[whatwg] WebSRT feedback

Philip Jägenstedt philipj at opera.com
Thu Oct 7 18:48:17 PDT 2010

On Thu, 07 Oct 2010 13:18:37 -0700, Silvia Pfeiffer  
<silviapfeiffer1 at gmail.com> wrote:

> On Thu, Oct 7, 2010 at 4:06 PM, Philip Jägenstedt <philipj at opera.com>  
> wrote:
>> On Wed, 06 Oct 2010 21:37:06 -0700, Silvia Pfeiffer <
>> silviapfeiffer1 at gmail.com> wrote:
>>  On Tue, Oct 5, 2010 at 10:04 PM, Philip Jägenstedt <philipj at opera.com
>>> >wrote:
>>>> Styling hooks were requested.If we only have the predefined tags (i,  
>>>> b,
>>>> ...) and voices, these will most certainly be abused, e.g. resulting  
>>>> in
>>>> <i>
>>>> being used where italics isn't wanted or <v Foo> being used just for
>>>> styling, breaking the accessibility value it has.
>>>> As an aside, the idea of using an HTML parser for the cue text wasn't
>>>> very
>>>> popular.
>>> I believe that this feedback was provided by a person representing the
>>> deaf
>>> or hard-of-hearing community and not the subtitling community. In
>>> particular
>>> at FOMS I heard the opposite opinion.
>> Is "this feedback" about styling hooks or HTML as the cue text format?
>> Both?
> Oh, it was about the last sentence: about using HTML fragments in cue  
> text.
>> On Thu, 07 Oct 2010 01:57:17 -0700, James Graham <jgraham at opera.com>
>> wrote:
>>  On 10/06/2010 04:04 AM, Philip Jägenstedt wrote:
>>>  As an aside, the idea of using an HTML parser for the cue text wasn't
>>>> very popular.
>>> Why? Were any technical reasons given?
>> The question was directed at the media player/framework developers  
>> present.
>> One of them didn't care and one was strongly opposed on the basis of  
>> bloat.
>> This was an aside, if anyone is serious about using the HTML fragment  
>> parser
>> for WebSRT, we really should approach the developer mailing lists of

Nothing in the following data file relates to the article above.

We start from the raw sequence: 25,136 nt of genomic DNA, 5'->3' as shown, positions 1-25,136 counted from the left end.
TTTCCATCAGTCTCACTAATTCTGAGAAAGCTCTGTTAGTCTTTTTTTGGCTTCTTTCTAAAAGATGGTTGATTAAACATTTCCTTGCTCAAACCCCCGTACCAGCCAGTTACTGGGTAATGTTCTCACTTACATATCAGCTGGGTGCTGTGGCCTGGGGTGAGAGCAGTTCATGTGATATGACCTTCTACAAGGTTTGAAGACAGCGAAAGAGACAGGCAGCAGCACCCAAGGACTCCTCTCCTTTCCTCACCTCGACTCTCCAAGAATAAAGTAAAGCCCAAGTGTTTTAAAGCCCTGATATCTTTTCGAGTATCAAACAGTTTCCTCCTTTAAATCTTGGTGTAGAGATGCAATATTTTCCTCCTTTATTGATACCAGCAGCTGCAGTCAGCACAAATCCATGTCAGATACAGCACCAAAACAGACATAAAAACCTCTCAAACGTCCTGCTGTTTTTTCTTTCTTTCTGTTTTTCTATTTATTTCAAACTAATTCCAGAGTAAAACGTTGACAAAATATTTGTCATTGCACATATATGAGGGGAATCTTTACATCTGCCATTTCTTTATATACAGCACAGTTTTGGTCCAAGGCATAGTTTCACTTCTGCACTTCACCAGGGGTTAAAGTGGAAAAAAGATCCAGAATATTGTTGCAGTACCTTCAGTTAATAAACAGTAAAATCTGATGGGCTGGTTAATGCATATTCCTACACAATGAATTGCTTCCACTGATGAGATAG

>> media
>> players/frameworks. I doubt we will find much love, but would be happy  
>> to be
>> shown wrong.
> The one I talked to said that HTML markup should totally be used in cues  
> (he
> even mentioned more generally why we didn't pick up USF). The reason  
> being
> that it clearly defines extensibility and would in fact already provide  
> any
> use case that anyone can come up with, thus stopping people from  
> inventing
> their own screwed up extensions, such as the use of ass commands in {}
> inside srt subtitles.
> The thing is: while the full set of features of HTML fragments seems  
> bloat,
> not every subtitle will consist of all the possible markup. Just like Web
> pages are often created with very simple markup which uses less then 1%  
> of
> what HTML is capable of, we will see the same happening with subtitle  
> cues.
> But the availability and clear definition of how such features should be
> used prevents the introduction of crappy extension.

Even if very few subtitles use inline SVG, SVG in <object>, <img>,  
<iframe>, <video>, self-referencing <track>, etc in the cue text, all  
implementations would have to support it in the same way for it to be  
interoperable. That's quite an undertaking and I don't think it's really  
worth it.

As for extensibility, I suggest that we generalize the WebSRT parser  
somewhat to produce a normal DOM with elements in a non-HTML namespace and  
then use CSS to style them as usual. Unknown element names shouldn't be  
valid, of course, but they'd still appear in the DOM. If "XML5"  
(http://annevankesteren.nl/2007/10/xml5) was ready, I'd suggest we use  
that, with the constraint that it should only be able to output elements  
in that non-HTML namespace. (Just thinking out loud here.)

Philip Jägenstedt
Core Developer
Opera Software

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